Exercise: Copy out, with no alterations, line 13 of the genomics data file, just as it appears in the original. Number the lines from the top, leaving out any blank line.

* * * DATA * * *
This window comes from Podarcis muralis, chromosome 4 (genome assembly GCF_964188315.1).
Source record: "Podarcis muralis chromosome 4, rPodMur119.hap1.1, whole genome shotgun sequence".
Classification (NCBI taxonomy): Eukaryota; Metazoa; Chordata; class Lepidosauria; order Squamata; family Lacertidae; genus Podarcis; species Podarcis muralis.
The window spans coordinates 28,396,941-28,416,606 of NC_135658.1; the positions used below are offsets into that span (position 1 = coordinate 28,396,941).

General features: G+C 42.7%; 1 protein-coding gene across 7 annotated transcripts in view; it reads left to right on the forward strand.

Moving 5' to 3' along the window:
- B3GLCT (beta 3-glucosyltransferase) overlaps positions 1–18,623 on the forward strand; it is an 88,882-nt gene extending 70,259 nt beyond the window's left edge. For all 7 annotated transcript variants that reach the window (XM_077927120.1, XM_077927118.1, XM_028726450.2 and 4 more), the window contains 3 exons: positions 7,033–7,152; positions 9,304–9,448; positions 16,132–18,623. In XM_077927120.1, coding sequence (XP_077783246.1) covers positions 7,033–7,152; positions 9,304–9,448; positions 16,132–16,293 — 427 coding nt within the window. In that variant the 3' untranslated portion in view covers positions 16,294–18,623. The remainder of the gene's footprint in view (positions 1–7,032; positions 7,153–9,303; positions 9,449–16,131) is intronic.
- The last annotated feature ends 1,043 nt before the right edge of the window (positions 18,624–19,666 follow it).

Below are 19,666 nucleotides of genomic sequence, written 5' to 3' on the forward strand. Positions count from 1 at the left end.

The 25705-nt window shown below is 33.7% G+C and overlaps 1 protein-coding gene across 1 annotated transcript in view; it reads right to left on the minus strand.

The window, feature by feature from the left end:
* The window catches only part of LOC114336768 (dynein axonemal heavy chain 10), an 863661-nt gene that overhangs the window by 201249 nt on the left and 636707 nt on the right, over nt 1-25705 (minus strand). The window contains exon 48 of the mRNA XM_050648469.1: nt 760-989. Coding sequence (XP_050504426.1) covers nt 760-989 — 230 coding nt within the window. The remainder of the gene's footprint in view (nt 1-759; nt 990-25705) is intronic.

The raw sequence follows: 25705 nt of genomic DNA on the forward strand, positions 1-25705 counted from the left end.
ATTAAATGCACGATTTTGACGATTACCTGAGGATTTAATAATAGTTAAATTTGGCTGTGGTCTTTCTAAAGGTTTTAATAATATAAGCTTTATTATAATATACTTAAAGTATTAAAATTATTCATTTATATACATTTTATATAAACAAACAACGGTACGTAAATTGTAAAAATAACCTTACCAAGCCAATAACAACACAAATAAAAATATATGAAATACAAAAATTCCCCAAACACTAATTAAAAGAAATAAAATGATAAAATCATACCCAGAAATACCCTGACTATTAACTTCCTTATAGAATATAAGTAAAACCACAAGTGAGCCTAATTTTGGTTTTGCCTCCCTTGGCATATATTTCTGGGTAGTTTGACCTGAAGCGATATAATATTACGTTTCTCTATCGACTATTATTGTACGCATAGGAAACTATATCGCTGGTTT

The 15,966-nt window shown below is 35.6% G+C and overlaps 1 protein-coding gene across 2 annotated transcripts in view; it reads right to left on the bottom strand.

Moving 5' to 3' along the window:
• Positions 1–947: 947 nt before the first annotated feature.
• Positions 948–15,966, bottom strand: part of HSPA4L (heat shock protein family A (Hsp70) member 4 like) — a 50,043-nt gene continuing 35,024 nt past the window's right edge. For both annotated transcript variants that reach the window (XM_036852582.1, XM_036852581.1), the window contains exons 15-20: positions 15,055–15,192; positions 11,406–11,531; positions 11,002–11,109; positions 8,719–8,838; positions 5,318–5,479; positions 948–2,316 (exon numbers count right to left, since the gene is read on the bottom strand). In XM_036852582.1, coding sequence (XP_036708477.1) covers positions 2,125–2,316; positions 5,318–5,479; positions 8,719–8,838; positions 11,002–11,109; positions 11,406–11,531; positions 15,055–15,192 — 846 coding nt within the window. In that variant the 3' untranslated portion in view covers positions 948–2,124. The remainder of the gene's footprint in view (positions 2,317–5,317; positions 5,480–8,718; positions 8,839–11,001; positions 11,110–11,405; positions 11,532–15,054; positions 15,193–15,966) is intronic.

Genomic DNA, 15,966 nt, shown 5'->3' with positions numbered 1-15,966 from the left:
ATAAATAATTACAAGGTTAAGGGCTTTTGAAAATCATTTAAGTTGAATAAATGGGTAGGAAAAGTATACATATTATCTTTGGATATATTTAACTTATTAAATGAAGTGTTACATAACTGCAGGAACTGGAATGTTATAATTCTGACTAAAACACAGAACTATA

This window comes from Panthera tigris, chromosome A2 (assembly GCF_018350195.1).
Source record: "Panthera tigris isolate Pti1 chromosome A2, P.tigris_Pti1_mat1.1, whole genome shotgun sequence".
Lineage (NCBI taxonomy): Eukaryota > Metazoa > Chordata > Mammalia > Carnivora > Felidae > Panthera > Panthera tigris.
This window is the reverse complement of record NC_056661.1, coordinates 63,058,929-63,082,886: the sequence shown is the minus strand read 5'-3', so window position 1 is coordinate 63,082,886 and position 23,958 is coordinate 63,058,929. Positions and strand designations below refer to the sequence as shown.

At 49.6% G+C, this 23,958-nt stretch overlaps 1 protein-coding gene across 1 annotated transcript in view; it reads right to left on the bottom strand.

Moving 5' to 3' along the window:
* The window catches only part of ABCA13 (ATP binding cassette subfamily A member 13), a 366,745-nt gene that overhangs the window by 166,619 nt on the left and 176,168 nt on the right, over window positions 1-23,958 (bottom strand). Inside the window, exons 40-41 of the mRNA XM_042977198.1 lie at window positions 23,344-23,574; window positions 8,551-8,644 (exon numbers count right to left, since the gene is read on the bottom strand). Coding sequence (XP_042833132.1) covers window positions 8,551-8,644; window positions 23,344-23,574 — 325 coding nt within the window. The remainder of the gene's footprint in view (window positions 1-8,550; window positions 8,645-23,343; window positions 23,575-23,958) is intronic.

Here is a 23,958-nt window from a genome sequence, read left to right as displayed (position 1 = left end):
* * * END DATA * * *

The raw sequence follows: 25705 nt of genomic DNA on the forward strand, positions 1-25705 counted from the left end.